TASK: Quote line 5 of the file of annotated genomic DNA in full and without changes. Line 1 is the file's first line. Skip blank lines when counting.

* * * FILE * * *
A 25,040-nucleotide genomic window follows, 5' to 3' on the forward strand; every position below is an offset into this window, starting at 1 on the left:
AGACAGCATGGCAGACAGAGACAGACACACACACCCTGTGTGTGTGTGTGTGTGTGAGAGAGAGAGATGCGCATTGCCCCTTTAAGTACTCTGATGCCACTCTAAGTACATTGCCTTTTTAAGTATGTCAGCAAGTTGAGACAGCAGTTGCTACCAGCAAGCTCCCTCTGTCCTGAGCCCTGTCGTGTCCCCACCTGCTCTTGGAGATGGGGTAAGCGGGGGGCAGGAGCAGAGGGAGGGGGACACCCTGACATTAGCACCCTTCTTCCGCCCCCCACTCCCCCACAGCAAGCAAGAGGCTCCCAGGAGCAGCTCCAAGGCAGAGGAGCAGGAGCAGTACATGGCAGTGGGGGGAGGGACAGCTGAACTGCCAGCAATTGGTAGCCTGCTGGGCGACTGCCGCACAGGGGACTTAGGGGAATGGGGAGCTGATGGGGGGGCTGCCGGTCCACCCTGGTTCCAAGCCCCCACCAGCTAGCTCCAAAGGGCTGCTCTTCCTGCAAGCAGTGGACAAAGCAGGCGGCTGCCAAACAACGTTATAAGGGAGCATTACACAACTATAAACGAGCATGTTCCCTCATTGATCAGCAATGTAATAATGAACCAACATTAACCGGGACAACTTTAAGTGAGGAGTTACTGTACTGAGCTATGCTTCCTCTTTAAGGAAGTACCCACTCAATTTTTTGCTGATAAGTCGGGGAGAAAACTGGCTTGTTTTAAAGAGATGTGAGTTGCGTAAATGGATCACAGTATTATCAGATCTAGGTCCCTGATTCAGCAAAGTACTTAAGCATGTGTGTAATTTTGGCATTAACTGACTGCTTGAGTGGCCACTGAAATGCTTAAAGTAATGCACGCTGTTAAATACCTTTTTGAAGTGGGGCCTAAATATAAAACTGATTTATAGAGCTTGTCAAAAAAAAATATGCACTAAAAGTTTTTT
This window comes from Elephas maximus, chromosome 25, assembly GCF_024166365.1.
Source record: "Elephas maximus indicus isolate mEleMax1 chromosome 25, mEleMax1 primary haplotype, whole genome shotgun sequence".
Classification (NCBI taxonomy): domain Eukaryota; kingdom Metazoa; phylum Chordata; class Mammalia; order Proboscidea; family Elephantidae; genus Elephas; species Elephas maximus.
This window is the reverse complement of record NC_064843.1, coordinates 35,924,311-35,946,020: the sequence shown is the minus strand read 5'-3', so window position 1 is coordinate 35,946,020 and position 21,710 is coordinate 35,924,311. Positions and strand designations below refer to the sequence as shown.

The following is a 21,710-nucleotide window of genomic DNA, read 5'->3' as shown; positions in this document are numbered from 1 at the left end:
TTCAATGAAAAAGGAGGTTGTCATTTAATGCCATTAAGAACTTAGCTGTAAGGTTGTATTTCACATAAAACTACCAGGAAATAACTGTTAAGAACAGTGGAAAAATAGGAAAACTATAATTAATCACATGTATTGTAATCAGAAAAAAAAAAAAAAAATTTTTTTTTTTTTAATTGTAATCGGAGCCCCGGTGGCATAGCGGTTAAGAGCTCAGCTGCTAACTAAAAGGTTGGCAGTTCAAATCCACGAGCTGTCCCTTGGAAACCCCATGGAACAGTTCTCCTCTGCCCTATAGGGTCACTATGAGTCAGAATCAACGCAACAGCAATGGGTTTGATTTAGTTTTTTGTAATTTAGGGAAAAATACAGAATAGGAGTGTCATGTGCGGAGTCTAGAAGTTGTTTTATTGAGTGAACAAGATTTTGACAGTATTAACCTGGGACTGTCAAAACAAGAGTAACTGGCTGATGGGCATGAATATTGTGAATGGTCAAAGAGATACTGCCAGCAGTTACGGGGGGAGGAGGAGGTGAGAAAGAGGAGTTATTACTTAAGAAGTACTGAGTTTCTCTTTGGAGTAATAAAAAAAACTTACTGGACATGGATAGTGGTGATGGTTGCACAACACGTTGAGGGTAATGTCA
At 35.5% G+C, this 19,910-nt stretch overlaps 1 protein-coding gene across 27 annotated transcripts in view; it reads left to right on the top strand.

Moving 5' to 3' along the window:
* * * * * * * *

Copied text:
Classification (NCBI taxonomy): domain Eukaryota; kingdom Metazoa; phylum Chordata; class Mammalia; order Proboscidea; family Elephantidae; genus Elephas; species Elephas maximus.